A Systematic Review of Trans Fat Reduction Initiatives in the Eastern Mediterranean Region

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  • Additional Information
    • Publication Information:
      Frontiers Media S.A., 2021.
    • Publication Date:
      2021
    • Collection:
      LCC:Nutrition. Foods and food supply
    • Abstract:
      High intakes of trans fatty acids (TFA), particularly industrially-produced TFA, are implicated in the etiology of cardiovascular diseases, which represent the leading cause of mortality in the Eastern Mediterranean Region (EMR). This systematic review aims to document existing national TFA reduction strategies in the EMR, providing an overview of initiatives that are implemented by countries of the region, and tracking progress toward the elimination of industrially-produced TFA. A systematic review of published and gray literature was conducted using a predefined search strategy. A total of 136 peer-reviewed articles, gray literature documents, websites and references from country contacts were obtained, up until 2 August 2021. Randomized-control trials, case-control studies, and studies targeting unhealthy population groups were excluded. Only articles published after 1995, in English, Arabic or French, were included. Key characteristics of strategies were extracted and classified according to a pre-developed framework, which includes TFA intake assessment; determination of TFA levels in foods; strategic approach; implementation strategies (TFA bans/limits; consumer education, labeling, interventions in public institution settings, taxation), as well as monitoring and evaluation of program impact. Thirteen out of the 22 countries of the EMR (59%) have estimated TFA intake levels, 9 have determined TFA levels in foods (41%), and 14 (63.6%) have national TFA reduction initiatives. These initiatives were mainly led by governments, or by national multi-sectoral committees. The most common TFA reduction initiatives were based on TFA limits or bans (14/14 countries), with a mandatory approach being adopted by 8 countries (Bahrain, Iran, Jordan, KSA, Kuwait, Morocco, Oman and Palestine). Complementary approaches were implemented in several countries, including consumer education (10/14), food labeling (9/14) and interventions in specific settings (7/14). Monitoring activities were conducted by few countries (5/14), and impact evaluations were identified in only Iran and the UAE. The robustness of the studies, in terms of methodology and quality of assessment, as well as the lack of sufficient data in the EMR, remain a limitation that needs to be highlighted. Further action is needed to initiate TFA reduction programs in countries that are lagging behind, and to ensure rigorous implementation and evaluation of ongoing programs.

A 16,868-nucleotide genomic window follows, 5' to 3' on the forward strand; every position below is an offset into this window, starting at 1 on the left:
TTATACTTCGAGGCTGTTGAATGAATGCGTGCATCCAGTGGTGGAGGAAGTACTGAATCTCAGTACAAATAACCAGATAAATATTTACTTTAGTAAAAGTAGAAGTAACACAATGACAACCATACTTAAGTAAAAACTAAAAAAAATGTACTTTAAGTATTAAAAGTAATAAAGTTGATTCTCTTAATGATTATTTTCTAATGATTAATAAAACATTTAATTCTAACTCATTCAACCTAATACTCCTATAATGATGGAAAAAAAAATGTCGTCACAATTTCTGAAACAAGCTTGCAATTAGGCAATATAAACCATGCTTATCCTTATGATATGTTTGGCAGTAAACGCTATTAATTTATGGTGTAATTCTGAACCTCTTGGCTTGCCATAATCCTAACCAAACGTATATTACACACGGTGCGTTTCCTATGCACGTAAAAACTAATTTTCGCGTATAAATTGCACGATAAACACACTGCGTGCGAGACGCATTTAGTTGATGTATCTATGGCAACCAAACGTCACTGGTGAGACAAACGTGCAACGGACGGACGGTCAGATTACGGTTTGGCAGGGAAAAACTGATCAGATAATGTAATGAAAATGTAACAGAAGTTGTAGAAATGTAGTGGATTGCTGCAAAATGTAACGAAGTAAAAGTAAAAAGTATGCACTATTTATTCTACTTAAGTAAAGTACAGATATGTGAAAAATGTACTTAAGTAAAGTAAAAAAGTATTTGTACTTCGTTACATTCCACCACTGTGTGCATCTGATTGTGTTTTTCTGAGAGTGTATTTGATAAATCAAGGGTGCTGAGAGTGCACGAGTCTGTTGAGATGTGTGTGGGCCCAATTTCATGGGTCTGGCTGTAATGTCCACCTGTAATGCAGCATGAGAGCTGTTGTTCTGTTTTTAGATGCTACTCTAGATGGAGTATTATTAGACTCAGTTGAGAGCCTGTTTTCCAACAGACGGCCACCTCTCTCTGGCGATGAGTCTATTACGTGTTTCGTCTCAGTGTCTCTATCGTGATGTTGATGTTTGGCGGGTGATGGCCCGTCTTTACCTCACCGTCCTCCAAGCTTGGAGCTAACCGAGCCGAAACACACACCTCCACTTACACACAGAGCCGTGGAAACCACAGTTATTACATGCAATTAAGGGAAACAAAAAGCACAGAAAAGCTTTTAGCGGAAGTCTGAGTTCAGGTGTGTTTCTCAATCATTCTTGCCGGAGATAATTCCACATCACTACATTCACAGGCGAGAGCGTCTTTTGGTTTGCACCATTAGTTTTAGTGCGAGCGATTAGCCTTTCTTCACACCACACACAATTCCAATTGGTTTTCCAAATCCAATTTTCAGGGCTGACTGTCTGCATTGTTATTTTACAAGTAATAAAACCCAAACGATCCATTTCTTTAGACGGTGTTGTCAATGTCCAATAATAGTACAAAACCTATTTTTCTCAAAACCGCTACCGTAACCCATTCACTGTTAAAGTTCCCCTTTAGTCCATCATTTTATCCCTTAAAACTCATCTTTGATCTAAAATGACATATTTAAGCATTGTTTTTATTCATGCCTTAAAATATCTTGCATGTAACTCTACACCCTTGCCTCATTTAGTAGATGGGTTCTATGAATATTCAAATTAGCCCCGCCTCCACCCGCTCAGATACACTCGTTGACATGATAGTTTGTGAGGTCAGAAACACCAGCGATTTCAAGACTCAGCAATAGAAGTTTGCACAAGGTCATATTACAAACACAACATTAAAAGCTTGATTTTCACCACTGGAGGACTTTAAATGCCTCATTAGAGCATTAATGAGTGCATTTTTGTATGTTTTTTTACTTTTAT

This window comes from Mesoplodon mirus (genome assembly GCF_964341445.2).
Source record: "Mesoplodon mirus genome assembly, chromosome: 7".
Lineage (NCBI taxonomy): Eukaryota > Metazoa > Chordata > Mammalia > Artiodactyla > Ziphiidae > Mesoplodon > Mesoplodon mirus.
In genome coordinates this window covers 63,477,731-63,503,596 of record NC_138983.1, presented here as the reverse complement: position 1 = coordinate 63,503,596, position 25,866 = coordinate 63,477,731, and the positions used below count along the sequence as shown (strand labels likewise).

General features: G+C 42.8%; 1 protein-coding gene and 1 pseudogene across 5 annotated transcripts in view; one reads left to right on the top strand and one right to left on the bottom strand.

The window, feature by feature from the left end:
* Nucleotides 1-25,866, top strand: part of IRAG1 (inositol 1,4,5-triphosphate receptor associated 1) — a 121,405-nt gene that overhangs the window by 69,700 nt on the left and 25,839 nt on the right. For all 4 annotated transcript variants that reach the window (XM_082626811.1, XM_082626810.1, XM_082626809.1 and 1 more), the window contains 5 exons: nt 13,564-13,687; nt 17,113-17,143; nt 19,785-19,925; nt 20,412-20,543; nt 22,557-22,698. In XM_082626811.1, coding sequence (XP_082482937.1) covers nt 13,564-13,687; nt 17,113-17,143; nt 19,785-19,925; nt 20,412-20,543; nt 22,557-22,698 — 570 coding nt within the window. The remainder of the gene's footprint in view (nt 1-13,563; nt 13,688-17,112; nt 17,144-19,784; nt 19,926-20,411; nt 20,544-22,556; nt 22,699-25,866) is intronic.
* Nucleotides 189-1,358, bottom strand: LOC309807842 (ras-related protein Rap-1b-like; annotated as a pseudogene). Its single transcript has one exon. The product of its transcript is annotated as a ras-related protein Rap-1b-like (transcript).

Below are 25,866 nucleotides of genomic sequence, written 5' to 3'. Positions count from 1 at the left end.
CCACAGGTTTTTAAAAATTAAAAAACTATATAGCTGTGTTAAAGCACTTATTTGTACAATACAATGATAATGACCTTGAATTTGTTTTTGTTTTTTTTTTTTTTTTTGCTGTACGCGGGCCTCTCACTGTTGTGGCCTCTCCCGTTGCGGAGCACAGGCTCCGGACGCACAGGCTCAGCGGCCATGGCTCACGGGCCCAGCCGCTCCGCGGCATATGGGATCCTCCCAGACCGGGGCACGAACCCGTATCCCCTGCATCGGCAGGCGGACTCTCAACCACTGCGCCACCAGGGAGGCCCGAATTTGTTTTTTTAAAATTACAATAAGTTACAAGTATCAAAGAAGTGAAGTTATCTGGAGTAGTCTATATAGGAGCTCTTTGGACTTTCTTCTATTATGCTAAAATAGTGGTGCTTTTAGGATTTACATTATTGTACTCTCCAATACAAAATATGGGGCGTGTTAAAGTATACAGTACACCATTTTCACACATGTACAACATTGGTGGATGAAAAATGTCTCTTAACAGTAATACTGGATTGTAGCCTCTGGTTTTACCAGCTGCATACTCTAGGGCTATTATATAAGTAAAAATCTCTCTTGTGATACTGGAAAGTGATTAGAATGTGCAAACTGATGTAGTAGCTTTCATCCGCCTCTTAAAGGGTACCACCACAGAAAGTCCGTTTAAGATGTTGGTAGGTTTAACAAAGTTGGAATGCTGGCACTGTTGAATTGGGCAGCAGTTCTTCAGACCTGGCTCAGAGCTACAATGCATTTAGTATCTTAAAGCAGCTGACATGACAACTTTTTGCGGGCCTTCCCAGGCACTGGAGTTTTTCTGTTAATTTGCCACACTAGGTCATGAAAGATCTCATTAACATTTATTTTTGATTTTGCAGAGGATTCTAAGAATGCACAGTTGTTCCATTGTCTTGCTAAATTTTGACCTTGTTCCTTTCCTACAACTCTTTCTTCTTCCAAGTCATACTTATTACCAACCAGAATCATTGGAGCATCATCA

• File Description:
      electronic resource
    • ISSN:
      2296-861X
    • Relation:
      https://www.frontiersin.org/articles/10.3389/fnut.2021.771492/full; https://doaj.org/toc/2296-861X
    • Accession Number:
      10.3389/fnut.2021.771492
    • Accession Number:
      edsdoj.304741342354495b96796a1c7bd5273a